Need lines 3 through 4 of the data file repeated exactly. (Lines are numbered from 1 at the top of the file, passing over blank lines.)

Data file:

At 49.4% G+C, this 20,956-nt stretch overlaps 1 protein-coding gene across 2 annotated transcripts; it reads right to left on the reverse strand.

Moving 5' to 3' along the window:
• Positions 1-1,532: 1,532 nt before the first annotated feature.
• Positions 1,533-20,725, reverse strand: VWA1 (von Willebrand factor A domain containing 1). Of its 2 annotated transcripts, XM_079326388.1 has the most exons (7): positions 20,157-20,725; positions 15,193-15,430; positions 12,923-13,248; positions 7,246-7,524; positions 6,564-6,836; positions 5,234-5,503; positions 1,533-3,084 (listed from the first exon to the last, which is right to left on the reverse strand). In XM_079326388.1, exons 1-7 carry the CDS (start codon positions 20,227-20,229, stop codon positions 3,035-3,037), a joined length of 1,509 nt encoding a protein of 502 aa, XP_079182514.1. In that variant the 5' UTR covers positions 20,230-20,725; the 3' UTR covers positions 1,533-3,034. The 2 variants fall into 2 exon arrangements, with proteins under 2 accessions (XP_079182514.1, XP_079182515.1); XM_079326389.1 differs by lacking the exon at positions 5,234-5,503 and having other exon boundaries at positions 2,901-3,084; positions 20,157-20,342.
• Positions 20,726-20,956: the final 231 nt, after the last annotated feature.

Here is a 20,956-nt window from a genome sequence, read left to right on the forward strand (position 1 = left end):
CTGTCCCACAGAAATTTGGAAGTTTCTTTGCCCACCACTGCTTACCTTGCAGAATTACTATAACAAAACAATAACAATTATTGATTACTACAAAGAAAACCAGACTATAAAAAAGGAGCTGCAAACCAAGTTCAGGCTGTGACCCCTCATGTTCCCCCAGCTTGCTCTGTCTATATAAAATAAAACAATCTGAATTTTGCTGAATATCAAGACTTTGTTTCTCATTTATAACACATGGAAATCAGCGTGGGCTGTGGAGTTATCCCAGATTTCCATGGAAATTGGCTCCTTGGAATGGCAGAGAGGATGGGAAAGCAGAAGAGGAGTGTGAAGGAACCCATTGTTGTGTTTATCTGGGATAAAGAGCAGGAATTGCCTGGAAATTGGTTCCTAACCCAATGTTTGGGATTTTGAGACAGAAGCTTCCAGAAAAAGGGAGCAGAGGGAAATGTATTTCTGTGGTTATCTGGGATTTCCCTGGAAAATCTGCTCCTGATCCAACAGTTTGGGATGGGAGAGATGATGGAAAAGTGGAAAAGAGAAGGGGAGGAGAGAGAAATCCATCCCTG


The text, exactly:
• Positions 1-1,532: 1,532 nt before the first annotated feature.
• Positions 1,533-20,725, reverse strand: VWA1 (von Willebrand factor A domain containing 1). Of its 2 annotated transcripts, XM_079326388.1 has the most exons (7): positions 20,157-20,725; positions 15,193-15,430; positions 12,923-13,248; positions 7,246-7,524; positions 6,564-6,836; positions 5,234-5,503; positions 1,533-3,084 (listed from the first exon to the last, which is right to left on the reverse strand). In XM_079326388.1, exons 1-7 carry the CDS (start codon positions 20,227-20,229, stop codon positions 3,035-3,037), a joined length of 1,509 nt encoding a protein of 502 aa, XP_079182514.1. In that variant the 5' UTR covers positions 20,230-20,725; the 3' UTR covers positions 1,533-3,034. The 2 variants fall into 2 exon arrangements, with proteins under 2 accessions (XP_079182514.1, XP_079182515.1); XM_079326389.1 differs by lacking the exon at positions 5,234-5,503 and having other exon boundaries at positions 2,901-3,084; positions 20,157-20,342.